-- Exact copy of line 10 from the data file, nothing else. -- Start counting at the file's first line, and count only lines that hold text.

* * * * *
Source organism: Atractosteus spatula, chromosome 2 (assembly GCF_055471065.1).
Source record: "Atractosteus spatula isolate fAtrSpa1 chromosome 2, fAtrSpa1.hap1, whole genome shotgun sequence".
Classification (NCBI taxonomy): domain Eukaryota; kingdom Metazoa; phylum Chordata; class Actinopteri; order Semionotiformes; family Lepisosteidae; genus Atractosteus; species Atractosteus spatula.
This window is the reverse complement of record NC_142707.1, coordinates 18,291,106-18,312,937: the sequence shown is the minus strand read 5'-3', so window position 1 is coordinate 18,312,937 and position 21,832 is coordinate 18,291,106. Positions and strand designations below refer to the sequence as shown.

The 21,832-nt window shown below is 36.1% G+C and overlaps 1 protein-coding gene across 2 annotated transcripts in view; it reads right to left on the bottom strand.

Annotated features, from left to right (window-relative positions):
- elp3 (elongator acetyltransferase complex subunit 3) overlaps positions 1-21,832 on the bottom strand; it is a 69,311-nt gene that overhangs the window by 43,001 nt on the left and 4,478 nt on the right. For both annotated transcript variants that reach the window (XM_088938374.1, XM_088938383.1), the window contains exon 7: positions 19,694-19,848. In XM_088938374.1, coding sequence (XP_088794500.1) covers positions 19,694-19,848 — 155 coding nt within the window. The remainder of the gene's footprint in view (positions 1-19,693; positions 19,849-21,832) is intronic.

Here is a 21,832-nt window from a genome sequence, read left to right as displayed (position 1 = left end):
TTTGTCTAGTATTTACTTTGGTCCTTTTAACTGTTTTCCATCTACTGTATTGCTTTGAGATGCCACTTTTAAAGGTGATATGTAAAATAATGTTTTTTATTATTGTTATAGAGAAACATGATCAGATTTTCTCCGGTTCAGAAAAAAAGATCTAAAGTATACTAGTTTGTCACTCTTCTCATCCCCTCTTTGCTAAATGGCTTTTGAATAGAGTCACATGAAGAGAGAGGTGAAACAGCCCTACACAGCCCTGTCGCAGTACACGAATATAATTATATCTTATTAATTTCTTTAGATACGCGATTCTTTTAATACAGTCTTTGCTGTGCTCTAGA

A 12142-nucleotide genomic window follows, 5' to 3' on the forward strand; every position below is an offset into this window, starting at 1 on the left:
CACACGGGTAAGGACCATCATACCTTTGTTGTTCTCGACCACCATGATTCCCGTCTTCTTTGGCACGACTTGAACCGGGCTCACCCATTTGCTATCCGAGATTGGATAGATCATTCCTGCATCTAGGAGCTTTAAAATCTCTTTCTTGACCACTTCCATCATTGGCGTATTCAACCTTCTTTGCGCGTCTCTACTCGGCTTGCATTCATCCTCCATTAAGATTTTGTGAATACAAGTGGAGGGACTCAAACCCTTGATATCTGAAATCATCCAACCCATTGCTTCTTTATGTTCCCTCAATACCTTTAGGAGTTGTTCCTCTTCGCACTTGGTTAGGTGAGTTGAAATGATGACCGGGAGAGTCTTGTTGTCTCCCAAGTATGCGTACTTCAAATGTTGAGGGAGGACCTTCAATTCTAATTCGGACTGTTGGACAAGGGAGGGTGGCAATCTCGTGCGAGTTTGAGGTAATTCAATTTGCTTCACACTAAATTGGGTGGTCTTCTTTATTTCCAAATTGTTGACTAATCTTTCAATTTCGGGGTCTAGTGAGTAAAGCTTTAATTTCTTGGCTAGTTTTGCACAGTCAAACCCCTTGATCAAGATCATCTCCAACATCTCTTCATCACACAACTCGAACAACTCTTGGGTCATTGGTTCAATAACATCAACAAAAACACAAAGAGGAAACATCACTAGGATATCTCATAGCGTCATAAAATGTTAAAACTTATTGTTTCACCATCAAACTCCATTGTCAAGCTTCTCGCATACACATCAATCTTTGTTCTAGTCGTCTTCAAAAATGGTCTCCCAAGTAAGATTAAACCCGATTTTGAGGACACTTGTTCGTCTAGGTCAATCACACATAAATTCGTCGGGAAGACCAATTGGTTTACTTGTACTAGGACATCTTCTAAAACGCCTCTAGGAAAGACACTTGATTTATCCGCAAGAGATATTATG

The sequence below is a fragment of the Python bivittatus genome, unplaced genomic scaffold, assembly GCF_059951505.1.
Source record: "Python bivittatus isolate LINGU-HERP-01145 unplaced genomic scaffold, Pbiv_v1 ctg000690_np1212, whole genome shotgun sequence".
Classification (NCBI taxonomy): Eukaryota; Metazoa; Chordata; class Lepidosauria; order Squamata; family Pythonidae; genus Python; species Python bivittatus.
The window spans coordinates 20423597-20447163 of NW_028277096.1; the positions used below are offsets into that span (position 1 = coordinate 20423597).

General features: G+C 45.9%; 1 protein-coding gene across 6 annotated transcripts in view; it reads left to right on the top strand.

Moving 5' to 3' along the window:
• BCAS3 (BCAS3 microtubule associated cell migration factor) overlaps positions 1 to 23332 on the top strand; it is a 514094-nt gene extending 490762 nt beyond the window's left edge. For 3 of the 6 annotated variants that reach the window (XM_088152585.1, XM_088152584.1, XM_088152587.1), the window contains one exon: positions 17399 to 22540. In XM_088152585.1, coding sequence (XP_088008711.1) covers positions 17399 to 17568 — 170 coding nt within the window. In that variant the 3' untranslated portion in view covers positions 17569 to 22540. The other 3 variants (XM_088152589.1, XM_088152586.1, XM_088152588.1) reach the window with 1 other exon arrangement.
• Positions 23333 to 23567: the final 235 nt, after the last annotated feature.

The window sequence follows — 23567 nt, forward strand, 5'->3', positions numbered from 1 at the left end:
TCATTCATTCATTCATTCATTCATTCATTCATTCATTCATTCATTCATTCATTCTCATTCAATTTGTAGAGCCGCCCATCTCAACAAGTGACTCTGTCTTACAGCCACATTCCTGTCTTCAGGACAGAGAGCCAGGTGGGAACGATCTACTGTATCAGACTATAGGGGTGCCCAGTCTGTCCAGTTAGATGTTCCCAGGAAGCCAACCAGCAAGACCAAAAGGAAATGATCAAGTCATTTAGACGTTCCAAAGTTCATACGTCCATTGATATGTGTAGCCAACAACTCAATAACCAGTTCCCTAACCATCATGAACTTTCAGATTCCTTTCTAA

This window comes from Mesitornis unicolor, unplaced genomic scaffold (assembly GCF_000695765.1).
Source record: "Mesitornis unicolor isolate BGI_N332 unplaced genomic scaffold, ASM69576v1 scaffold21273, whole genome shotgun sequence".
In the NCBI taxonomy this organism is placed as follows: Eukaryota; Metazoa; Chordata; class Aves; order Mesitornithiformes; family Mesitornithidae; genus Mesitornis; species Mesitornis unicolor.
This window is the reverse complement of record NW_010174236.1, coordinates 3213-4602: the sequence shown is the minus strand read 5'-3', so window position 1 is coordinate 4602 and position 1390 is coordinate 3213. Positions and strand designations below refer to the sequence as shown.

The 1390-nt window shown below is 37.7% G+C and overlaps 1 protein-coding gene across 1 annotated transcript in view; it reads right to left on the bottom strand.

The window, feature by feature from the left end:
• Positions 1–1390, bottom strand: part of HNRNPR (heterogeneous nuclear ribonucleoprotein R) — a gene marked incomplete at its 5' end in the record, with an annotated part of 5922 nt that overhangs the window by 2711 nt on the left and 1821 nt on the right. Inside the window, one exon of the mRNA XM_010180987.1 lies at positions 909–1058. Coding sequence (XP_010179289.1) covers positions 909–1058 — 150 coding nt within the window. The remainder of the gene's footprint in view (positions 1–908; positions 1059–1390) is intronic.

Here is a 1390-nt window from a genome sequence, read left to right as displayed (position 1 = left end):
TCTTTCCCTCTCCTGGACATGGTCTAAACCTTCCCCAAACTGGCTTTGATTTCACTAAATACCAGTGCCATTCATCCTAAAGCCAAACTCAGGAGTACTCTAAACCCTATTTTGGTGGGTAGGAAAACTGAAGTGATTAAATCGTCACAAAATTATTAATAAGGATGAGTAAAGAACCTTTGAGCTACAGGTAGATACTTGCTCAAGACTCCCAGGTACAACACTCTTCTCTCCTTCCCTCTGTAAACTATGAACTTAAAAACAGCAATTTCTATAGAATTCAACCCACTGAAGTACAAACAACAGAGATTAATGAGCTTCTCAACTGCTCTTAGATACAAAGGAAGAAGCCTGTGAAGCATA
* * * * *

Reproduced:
A 12142-nucleotide genomic window follows, 5' to 3' on the forward strand; every position below is an offset into this window, starting at 1 on the left: